Save the Date!
Sunday, January 29, 2012 from 12-2 PM at The Coffee Grinder Inc, 961 Namquid Dr, Warwick, RI. Tel: 401-463-3300.
I'll be selling and signing my two books on that day, so stop in, say hello, have a coffee and a bagel or muffin and buy a book! You will be glad you did, and so will I!
The brave men and women who make up our nation's EMS system willingly risk their lives every day to save people they don't know and often cannot communicate with. See for yourself how difficult, frustrating and at times heartbreaking this job can be, as lives are lost, scarce medical resources squandered, futures altered, and hope abandoned and then reborn. Despite this, most rescue workers cannot imagine doing anything else. For them, every day is different, every patient is unique and they know with certainty that they make a difference in people's lives. And, as Lieutenant Morse so eloquently states, sometimes it is the rescuers whose lives are saved by the job they do.
I always thought that my job,or better yet-a day of my job, would make a great book. I had all of the ingredients for a good story, some crazy characters, life and death situations, a ticking clock to add suspense, a pace that goes from auto-pilot to full throttle when you least expect it, and most importantly, a beginning, a middle, and an end.
What seems a lifetime ago I decided to go ahead with my plan to write the Great American Novel. On the way to work one random day I absorbed my surroundings a little more than usual, and made notes in a little pad that I bought just for that purpose. At the station I tried to remember conversations, and wrote remarks made, jokes told and anything else that caught my interest in my notebook. On calls, after the smoke had cleared, sometimes literally, I would get back to the pad and make more notes. When I called home, again I wrote down little nuances of my conversations with Cheryl, and added some thoughts and descriptions of our life together.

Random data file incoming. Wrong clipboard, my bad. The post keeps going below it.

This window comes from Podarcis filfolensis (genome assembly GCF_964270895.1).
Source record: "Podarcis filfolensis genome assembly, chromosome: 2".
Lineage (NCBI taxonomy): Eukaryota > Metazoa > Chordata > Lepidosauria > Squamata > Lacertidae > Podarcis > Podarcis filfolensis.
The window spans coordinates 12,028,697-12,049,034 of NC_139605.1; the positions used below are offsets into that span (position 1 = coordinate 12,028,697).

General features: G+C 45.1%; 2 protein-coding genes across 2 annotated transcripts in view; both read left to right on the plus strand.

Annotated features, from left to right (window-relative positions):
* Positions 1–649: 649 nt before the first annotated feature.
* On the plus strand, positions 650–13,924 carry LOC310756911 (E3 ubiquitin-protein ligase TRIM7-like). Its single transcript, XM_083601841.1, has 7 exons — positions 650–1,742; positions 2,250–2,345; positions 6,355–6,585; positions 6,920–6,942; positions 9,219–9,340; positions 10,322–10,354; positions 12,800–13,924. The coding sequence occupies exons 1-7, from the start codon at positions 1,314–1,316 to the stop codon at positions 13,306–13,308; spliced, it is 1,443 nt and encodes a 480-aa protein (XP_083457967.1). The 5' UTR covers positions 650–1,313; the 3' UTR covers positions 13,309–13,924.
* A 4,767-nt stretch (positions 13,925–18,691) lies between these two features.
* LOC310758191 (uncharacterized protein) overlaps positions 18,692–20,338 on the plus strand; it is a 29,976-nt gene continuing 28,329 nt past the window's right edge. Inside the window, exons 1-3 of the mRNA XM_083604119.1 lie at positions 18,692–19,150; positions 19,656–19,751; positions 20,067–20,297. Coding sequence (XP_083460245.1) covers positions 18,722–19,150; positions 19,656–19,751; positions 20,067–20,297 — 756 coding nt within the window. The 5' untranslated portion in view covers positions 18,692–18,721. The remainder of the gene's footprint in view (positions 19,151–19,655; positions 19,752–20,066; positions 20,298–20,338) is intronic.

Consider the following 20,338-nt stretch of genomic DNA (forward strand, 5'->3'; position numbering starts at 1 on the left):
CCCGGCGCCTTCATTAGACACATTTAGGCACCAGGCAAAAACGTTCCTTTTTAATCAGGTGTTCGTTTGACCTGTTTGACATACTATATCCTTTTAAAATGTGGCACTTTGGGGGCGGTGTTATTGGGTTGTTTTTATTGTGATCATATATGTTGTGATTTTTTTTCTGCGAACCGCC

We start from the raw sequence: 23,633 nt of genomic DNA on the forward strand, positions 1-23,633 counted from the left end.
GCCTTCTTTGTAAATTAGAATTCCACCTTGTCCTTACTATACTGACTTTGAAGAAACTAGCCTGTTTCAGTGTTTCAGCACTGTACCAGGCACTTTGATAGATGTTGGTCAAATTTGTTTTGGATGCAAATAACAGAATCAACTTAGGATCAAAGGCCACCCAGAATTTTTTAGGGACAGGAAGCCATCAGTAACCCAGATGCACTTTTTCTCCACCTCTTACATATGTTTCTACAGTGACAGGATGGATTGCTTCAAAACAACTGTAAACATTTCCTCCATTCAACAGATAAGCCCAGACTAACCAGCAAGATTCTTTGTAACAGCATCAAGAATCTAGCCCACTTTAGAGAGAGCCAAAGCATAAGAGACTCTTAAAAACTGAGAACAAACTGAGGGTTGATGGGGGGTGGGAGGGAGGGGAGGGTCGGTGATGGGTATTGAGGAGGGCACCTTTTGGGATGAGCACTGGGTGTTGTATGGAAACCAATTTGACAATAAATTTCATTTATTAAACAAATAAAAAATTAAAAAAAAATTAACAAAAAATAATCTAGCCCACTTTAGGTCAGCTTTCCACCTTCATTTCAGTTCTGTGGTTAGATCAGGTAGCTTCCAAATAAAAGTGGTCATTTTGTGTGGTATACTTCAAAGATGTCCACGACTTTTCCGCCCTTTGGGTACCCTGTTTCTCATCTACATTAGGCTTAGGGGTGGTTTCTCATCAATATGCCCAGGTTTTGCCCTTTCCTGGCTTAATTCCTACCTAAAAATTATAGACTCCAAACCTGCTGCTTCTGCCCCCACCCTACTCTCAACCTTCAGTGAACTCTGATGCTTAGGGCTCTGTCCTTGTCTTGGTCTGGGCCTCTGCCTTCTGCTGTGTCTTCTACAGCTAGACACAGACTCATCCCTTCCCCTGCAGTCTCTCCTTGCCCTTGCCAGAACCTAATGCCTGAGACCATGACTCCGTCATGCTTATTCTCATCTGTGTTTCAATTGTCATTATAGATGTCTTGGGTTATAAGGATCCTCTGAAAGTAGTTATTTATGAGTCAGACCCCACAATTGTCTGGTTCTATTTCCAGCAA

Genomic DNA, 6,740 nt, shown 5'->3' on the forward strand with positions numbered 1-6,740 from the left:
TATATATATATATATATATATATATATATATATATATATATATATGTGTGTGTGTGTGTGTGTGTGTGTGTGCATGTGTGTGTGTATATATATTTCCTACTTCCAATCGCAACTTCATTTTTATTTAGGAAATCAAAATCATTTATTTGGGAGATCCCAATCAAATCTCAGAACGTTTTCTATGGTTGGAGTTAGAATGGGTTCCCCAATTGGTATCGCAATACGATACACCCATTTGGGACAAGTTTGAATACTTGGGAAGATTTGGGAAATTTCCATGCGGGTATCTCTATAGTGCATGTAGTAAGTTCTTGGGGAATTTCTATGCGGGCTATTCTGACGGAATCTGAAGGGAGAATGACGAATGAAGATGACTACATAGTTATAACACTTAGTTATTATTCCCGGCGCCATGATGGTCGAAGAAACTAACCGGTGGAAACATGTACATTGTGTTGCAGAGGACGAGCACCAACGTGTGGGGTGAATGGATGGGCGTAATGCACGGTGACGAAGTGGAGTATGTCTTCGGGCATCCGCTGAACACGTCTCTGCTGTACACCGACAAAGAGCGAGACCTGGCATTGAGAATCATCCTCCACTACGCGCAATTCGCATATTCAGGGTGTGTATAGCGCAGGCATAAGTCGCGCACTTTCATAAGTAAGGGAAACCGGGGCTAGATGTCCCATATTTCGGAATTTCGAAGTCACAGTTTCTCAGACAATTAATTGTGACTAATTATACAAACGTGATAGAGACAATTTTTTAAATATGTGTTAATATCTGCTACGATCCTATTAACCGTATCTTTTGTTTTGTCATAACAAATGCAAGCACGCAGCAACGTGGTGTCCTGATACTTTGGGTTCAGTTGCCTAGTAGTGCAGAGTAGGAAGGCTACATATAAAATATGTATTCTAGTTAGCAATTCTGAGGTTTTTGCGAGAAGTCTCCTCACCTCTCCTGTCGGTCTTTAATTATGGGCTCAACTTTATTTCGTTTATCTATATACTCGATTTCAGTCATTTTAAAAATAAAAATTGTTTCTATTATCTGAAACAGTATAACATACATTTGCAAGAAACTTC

The shift went on for thirty-four hours, and those notes became Rescuing Providence, which was published in 2007 by Paladin Press. But the story did not end there, it was only half way through. The next day, I started a thirty-eight hour tour, and continued to write down everything that happened during that time. Three years later I finished putting those notes into book form, and those notes became Responding, published this week by Emergency Publishing.